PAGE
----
Mogiła Abbey is a Cistercian monastery founded in 1222 by the Bishop of Kraków, Iwo Odrowąż. It was the largest and most impressive church in medieval Poland after Wawel Cathedral, and served as the Odrowąż family's burial place until the 16th century.
The monastic community, consisting of the 13 professed monks mandatory for an independent monastery, moved in around 1225, although the expansion of the abbey continued for years to come. The Mogiła Abbey was confirmed by the Roman Curia through a papal bull signed by Pope Gregory IX on 9 June 1228.
In 1241 the abbey was ransacked in the course of the Mongol invasion of Poland. It was rebuilt and the abbey church was consecrated in 1266 by Bishop Jan Prandota. It was later consumed by fire in 1447. It was ravaged again in the 17th century by the invading Swedish army. The abbey was destroyed and its entire resident population was killed by the Swedes, except for two monks whose lives were spared. The structure was renovated numerous times. The Baroque façade of the monastery church was added in 1779–80, based on a design by Franz Moser.
Under the reign of Abbot Erazm Ciołek (a relative of the noted scholar, Bishop Erazm Ciołek of Płock), who was elected as abbot in 1522, the abbey was restored to its former glory, with a greatly expanded collection of rare books. He died two years after being appointed the Vicar General of the Archdiocese of Kraków in 1544, and was buried in the abbey cemetery.
This abbot employed the services of the Polish Renaissance painter Stanisław Samostrzelnik, known also as Stanisław z Mogiły (c. 1490-1541), who spent his final years working at the abbey, where he died. His frescoes are featured in the right-hand transept and in one of the chapels of the monastery church, including his painting on the forward wall of the chancel from c. 1530.
The architectural complex includes the stuccoed Polish Gothic church, the Basilica of the Holy Cross, which serves as the Parish Church of St. Bartholomew the Apostle as well as the abbey church for the monks. There is also the Polish Renaissance-style abbot's palace, built around 1569, as well as the red-brick monastery, with a broad inner courtyard, outbuildings, vegetable garden, greenhouse, etc.References:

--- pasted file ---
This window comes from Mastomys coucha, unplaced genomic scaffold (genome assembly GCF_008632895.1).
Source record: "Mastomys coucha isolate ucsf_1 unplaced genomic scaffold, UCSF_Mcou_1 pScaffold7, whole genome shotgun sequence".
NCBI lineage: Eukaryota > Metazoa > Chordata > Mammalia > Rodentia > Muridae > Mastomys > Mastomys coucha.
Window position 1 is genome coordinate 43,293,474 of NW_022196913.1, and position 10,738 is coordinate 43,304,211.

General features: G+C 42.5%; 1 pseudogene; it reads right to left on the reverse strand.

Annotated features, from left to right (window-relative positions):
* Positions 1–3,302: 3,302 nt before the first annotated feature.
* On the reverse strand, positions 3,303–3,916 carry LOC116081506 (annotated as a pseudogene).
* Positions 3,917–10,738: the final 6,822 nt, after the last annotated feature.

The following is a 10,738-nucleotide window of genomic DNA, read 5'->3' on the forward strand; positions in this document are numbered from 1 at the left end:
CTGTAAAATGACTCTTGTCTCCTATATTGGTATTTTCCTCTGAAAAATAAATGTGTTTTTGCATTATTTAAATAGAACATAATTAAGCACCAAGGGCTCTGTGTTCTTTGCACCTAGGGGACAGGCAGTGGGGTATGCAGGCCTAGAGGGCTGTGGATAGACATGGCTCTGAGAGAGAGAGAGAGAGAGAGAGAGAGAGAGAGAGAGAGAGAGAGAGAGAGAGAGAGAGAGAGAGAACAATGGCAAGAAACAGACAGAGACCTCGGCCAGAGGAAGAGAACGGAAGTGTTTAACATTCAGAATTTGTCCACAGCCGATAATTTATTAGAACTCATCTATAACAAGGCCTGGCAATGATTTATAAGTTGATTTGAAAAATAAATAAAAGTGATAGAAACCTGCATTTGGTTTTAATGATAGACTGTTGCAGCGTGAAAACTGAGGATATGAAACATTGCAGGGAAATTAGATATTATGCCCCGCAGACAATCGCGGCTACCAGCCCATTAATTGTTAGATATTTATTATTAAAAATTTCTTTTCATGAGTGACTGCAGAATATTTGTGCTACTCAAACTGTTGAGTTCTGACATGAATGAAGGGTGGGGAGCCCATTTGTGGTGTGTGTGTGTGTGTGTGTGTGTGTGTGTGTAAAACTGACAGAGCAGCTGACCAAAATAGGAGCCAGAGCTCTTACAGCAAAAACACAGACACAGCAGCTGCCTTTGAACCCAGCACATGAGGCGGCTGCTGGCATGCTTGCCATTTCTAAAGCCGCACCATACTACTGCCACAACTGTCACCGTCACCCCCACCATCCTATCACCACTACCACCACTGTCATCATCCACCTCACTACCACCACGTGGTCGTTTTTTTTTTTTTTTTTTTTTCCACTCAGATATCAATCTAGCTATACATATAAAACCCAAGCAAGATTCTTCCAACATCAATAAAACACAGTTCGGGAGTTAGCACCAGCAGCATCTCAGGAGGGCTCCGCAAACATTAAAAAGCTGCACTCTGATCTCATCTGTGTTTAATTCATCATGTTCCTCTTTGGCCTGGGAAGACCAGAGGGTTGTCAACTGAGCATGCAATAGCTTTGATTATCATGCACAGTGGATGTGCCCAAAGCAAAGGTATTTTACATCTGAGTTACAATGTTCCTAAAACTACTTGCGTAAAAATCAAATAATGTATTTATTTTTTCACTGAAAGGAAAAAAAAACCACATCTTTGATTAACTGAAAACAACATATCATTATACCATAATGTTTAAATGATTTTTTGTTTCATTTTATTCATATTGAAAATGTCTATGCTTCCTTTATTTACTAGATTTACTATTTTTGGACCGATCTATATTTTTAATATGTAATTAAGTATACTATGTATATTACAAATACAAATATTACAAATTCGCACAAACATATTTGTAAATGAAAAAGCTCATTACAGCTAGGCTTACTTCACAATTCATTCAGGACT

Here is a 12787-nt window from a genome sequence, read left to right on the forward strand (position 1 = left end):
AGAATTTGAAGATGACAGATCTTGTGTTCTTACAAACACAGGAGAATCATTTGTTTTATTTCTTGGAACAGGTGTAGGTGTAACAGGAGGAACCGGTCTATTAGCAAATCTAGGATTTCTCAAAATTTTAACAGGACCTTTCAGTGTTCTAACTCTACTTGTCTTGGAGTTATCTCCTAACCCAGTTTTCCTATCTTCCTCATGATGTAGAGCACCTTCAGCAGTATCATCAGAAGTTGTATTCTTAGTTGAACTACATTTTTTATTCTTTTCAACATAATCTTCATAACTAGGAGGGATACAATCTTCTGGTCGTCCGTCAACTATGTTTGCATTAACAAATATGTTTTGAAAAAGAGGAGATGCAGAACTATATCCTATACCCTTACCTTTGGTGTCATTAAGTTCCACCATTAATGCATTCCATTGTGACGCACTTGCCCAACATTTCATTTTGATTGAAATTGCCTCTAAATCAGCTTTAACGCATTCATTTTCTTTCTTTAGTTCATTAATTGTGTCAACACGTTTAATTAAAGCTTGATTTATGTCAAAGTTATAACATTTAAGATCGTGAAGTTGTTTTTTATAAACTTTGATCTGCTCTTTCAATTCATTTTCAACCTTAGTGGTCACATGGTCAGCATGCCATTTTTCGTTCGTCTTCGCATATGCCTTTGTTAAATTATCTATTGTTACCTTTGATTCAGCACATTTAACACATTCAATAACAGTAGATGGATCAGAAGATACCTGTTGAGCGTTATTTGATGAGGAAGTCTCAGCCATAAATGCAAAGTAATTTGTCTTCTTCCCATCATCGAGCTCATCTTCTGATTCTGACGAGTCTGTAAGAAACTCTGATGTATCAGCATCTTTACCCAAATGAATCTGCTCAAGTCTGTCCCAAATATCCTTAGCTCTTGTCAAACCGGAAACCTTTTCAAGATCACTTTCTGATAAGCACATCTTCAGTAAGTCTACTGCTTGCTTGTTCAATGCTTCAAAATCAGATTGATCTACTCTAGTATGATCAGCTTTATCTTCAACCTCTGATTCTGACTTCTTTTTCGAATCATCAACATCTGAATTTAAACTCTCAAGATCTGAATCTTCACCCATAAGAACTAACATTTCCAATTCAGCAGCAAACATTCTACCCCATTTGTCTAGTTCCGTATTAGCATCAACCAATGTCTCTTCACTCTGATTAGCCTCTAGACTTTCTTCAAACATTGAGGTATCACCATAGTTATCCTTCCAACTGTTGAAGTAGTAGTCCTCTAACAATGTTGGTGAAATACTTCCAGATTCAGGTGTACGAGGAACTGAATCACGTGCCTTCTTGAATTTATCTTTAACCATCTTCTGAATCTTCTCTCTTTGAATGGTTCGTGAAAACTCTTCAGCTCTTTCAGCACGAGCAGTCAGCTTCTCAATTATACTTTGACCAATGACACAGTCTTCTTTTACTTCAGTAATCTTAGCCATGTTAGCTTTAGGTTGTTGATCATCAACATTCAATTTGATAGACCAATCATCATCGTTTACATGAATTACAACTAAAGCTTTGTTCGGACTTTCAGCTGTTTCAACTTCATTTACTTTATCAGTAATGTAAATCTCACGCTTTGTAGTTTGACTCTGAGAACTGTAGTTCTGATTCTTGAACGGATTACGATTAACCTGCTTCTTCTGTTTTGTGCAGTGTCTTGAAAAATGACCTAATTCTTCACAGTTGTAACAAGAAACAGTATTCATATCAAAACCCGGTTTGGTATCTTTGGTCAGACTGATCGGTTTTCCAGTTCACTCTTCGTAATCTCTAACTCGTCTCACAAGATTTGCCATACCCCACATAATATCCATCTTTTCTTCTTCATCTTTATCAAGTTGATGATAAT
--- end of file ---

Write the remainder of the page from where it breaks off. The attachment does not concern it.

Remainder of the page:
Easter Aquhorthies stone circle, located near Inverurie, is one of the best-preserved examples of a recumbent stone circle, and one of the few that still have their full complement of stones. It consists of a ring of nine stones, eight of which are grey granite and one red jasper. Two more grey granite stones flank a recumbent of red granite flecked with crystals and lines of quartz. The circle is particularly notable for its builders' use of polychromy in the stones, with the reddish ones situated on the SSW side and the grey ones opposite.
The placename Aquhorthies derives from a Scottish Gaelic word meaning 'field of prayer', and may indicate a 'long continuity of sanctity' between the Stone or Bronze Age circle builders and their much later Gaelic successors millennia later. The circle's surroundings were landscaped in the late 19th century, and it sits within a small fenced and walled enclosure. A stone dyke, known as a roundel, was built around the circle some time between 1847 and 1866–7.